IR35 – Are the IR35 rules changing?
What is IR35?
The IR35 legislation was created with the intention to prevent individuals, wrongly claiming to be self-employed, from opening their own Limited Companies in order to avoid tax. The IR35 rules allow HMRC to ensure that individuals are receiving the appropriate tax treatment. Currently, HMRC predict that there is over a billion pounds of tax avoidance due to non-compliance with the legislation. For this reason, HMRC are looking to change the IR35 rules in the private sector ad in particular where responsibility for IR35 compliance sits in the supply chain.
IR35 changes confirmed
The 2018 Autumn Budget announced that the IR35 changes implemented in the Public Sector in April 2017, would be executed in the Private Sector in April 2020. So, what are the IR35 changes? Currently, it is the responsibility of the director of the Limited Company to ensure compliance with the IR35 legislation. However, on the 6th April 2020, it will become the responsibility of the end hirer to determine whether the services conducted fall inside or outside of IR35. It is important to note that this will only apply to medium and large businesses – not small businesses. The Companies Act 2006 defines a small business as: 50 employees or less; a turnover less than £10.2 million and a balance sheet less than £5.1 million. It is anticipated that this definition will be used for the purposes of the IR35 changes. Furthermore, it is not HMRC’s intention to apply the changes retrospectively, but there has been no formal statement to solidify this notion. Finally, end hirers must take “reasonable care” when making their determinations of whether an independent contractor is inside or outside the scope of IR35. Despite the fact it remains unclear on what constitutes reasonable care, it is comforting that the government intends to include consequences for organisations that adopt blanket bans.
Despite the forthcoming changes in April 2020, the rules for determining employment status remain the same. As a result, the way IR35 is assessed will not be changing. HMRC will review the contract for services in place and will investigate day-to-day working practices in accordance to the same guidelines.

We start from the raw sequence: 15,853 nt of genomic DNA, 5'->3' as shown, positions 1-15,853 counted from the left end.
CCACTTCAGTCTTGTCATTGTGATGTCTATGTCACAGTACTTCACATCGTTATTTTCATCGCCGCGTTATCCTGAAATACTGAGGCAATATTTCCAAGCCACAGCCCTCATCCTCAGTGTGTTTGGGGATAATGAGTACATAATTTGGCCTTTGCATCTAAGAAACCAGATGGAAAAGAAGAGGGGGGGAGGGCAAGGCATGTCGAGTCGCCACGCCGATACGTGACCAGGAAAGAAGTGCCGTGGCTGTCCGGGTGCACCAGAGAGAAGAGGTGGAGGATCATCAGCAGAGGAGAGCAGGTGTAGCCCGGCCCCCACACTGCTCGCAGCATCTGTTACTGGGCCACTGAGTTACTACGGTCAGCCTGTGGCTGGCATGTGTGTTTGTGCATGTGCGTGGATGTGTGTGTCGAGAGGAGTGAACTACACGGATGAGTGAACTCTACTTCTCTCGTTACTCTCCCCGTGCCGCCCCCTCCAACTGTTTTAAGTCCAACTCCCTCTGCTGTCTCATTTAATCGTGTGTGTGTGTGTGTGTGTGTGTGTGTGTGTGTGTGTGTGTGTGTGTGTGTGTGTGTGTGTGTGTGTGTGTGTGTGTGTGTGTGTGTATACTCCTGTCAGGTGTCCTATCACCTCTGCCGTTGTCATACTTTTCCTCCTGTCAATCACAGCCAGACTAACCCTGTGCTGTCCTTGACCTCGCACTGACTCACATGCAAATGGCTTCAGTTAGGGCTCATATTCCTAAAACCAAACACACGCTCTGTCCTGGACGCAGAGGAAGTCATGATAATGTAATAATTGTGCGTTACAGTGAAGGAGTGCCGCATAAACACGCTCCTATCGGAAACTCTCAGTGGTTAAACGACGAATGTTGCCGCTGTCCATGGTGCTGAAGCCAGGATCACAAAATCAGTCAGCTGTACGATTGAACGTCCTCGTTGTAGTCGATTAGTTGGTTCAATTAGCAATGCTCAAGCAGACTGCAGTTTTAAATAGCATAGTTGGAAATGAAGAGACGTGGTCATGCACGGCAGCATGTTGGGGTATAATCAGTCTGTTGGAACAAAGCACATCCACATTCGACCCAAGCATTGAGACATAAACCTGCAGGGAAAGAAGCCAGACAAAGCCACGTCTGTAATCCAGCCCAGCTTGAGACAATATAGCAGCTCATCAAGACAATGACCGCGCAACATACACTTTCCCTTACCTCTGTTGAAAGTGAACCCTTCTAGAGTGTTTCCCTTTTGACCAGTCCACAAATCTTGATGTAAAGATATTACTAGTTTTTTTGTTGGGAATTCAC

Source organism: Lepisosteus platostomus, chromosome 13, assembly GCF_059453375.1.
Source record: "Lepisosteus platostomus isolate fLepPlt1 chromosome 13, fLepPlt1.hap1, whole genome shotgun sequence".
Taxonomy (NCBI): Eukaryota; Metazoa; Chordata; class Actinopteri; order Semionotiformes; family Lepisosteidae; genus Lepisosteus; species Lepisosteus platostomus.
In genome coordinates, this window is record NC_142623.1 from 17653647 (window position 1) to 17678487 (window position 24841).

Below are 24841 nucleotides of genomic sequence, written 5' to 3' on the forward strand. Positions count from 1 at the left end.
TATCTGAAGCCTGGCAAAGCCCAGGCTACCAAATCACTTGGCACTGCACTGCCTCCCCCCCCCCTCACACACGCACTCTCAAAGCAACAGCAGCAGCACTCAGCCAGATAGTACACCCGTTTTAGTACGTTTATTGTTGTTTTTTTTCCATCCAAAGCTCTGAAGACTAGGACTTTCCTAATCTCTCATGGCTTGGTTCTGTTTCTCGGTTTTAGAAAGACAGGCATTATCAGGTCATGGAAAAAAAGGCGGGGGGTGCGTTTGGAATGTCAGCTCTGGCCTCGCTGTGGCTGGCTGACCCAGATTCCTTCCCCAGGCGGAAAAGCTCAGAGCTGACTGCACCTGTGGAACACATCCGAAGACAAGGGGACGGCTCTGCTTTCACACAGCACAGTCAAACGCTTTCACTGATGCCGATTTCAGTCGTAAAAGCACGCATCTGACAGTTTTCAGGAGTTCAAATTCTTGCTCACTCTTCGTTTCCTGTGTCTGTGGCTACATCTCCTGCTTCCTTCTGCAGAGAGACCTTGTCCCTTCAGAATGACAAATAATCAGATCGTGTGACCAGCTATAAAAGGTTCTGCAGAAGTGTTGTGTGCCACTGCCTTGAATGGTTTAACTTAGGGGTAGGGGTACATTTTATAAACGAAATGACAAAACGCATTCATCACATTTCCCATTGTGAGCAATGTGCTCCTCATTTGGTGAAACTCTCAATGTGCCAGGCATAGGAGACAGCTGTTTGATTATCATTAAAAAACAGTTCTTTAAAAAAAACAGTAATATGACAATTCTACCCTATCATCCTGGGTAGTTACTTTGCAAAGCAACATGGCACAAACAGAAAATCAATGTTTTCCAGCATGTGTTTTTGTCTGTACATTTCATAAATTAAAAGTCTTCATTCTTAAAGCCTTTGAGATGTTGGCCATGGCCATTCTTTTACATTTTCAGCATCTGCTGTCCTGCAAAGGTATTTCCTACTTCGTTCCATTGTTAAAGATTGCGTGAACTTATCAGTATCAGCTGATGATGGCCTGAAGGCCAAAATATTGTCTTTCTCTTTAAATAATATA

Primary IR35 rules
HMRC will consider all aspects of an assignment to ensure compliance with the legislation. However, what are the three key principal IR35 rules which aid HMRC in determining the employment status of an individual?
Firstly, HMRC will look to see whether the contractor is required to provide a personal services or if they can provide a substitute to carry out the services. This is the strongest way a contractor can ensure that they have not become a disguised employee of the end hirer. Providing a substitute will allow the contractor to prove that there isn’t an obligation to provide a personal service, as this is something more akin to an employment relationship. The end hirer has engaged with the Limited Company and not the contractor themselves. As long as any substitute has the same knowledge, skills and experience as the contractor, the Limited Company should have a fundamental right to send whichever contractor it sees fit to carry out the services.
Another significant indicator of IR35 is control. HMRC will investigate the degree of flexibility an independent contractor has over the services. An independent contractor should be engaged to carry out specialist services that the end hirer’s employees are unable to carryout. This is also why it is expected that independent contractors are paid a more premium price for their expertise. HMRC would therefore expect the contractor to have considerable autonomy over how, when and where they perform the services. For example, the contractor should be able to determine how many hours they conduct their services for, hence have control over their own start and finish times. This is a stark contrast to an employee who is normally controlled, supervised and directed.
Mutuality of Obligation is also an imperative factor that HMRC will consider. Mutuality of Obligation means that the end hirer is obligated to provide the contractor with work on an ongoing basis, and the contractor is obligated to keep accepting this said work. This is indicative of an employment relationship, hence should be avoided. The ideal scenario for an independent contractor is to be on a specific project that has clear deliverables from the outset. As a result, there will be an end date for the services. This will allow the contractor to ensure that they are being retained for a specialised purpose, opposed to picking up ad-hoc work here and there as an employee would.
If you are a limited company contractor, it would be beneficial to seek an independent review now. As the way IR35 is assessed will remain unaffected by the April 2020 changes, a review by Brookson Legal Services would provide invaluable education to the contractor, agency and the end hirer. The Contractor would gain increased knowledge of the IR35 legislation which may influence the consideration of future contracts. Additionally, if the role of the contractor was determined to be incompatible with the IR35 rules, the end hirer could develop a programme of change and implement a timeline before the April 2020 changes come in to force.
If you are a hirer or recruiter and want to prepare for the IR35 changes in the upcoming Private Sector, contact Brookson Legal today to find out how we can support you.